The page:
Multi-database access: By interfacing API's for other database managers to Python, it should be possible to allow external databases managed (for example) by Oracle or Sybase to appear as data sources for the prototype. Using these interfaces the prototype could be used as a database ``glue'' tool which allows queries and accesses to span multiple autonomous databases.
Let's forget about Gadfly for a moment and consider the more general possibilities of combining Python with a database manager. In particular, this section considers the possibility of defining a simple object oriented database system by embedding python structures within a relational database system.
A moments thought reveals that Python is ``nothing more'' than a relatively simple relational database with some useful C code tacked on.
I have no really deep insights to offer here -- this is more of a topic for discussion -- but note that it would be a relatively simple exercise to embed all data from a Python process into any database manager that supported unbounded strings or binary large objects (BLOBs). Using such an archiving strategy together with the internal hooks already in place in Python it should be possible for a Python process to connect to a database and import modules, classes, instances and other objects from the database, modify them, and export them back to the database. This raises the possibility that Python could be combined with an arbitrary relational database manager to define an object oriented database system.
Analogous tools along these lines already exist for other languages. For instance Persistence is a package which combines C++ with database managers in such a manner. There is a great deal of excitement about Persistence at places such as AT&T Bell Laboratories -- but my moles tell me that the actual use of Persistence is quite difficult. In my view, these difficulties derive from the peculiarities of C++ and from the fact that C++ is compiled. For example, a C++ object cannot be examined for its components except at compile time using complex precompilation tools. Thus Persistence requires many precompilation and code generation steps that would be unnecessary in an interpreted language such as Python. The greater elegance and simplicity of Python, as well as its interpreted nature, makes Python far more appropriate for embedding in a database.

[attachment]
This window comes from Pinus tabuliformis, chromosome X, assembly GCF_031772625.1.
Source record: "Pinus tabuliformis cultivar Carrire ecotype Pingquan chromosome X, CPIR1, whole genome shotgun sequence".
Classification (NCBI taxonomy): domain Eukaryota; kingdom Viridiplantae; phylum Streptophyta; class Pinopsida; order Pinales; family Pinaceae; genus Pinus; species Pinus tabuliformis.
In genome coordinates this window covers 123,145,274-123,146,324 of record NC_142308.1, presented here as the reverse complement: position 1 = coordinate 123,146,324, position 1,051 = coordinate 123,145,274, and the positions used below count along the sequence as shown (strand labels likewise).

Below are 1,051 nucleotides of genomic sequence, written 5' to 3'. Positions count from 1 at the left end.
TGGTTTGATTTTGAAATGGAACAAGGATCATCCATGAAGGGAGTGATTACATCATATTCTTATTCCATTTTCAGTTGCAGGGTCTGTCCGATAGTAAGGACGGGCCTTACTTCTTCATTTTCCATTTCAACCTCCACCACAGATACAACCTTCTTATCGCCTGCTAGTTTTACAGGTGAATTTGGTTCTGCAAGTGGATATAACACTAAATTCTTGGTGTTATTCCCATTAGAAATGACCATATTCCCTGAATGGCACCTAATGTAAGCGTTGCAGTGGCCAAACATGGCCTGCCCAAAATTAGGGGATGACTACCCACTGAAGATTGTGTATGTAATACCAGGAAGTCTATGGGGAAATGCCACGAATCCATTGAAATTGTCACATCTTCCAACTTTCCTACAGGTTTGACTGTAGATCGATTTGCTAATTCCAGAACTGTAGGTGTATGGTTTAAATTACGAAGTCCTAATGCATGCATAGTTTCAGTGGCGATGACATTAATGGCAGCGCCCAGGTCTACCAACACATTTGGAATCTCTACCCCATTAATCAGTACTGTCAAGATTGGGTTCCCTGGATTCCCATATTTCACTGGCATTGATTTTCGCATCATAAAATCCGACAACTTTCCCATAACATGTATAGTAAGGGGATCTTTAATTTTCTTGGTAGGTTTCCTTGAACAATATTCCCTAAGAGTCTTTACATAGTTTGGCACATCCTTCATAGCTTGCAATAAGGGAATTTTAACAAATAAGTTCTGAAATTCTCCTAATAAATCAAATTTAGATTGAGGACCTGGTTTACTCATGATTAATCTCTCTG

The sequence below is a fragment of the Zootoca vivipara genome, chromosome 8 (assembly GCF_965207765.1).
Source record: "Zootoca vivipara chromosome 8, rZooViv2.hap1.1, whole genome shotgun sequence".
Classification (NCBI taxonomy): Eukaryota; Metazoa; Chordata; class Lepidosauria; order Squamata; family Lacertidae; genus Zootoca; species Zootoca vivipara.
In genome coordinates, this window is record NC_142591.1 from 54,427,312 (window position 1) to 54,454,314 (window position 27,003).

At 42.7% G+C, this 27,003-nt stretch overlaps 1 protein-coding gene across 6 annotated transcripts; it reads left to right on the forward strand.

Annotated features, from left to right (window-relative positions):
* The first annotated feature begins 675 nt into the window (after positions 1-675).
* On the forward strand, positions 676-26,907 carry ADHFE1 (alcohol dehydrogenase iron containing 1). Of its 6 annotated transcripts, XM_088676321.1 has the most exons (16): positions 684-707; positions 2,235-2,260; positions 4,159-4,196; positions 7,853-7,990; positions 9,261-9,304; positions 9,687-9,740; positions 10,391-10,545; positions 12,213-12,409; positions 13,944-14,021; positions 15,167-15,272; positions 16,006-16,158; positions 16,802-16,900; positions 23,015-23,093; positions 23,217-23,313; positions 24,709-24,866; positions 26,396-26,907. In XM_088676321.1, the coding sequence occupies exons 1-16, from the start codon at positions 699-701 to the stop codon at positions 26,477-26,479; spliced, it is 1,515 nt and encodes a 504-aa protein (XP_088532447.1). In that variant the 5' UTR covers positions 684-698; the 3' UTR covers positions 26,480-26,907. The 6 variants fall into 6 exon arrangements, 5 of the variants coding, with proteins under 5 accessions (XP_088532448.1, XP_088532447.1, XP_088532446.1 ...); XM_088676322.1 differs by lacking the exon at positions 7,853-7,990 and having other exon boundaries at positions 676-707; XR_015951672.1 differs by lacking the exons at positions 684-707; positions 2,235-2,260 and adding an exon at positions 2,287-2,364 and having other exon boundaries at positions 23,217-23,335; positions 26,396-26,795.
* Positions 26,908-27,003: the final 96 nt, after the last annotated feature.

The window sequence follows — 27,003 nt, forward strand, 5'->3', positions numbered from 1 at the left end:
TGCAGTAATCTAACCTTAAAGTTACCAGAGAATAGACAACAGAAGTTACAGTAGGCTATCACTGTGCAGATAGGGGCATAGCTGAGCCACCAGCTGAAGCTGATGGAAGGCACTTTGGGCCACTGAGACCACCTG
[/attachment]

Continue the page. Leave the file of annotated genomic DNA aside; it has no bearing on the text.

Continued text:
There seems to be a great need for combining object oriented database systems while preserving the advantages of the standard relational approach. I believe that with some work Python could be used to address these needs.
I believe the Gadfly prototype (once it has filled out a bit)
may be useful as a data
management tool -- for one, because it is fast enought
to be useful. The embedded C extension
provides the prototype with its speed, and were it not
kjbuckets the prototype would be far less compelling.
At a general level, I would draw from this observation that Python could benefit from a larger suite of abstract data types (ADTs) implemented in C. If more C implemented ADTs were available Python programmers could at once make their code faster, smaller, clearer, and more supportable by using them.
Among the ADTs I would like to see are
G[".*thon.*"]might retrieve a keyword list such as
["Python", "marathon", "thong"].
With more ADTs Python would be an even better language for accomplishing Don Knuth's dream of ``literate programming'' and Python coding would be even more fun and rewarding.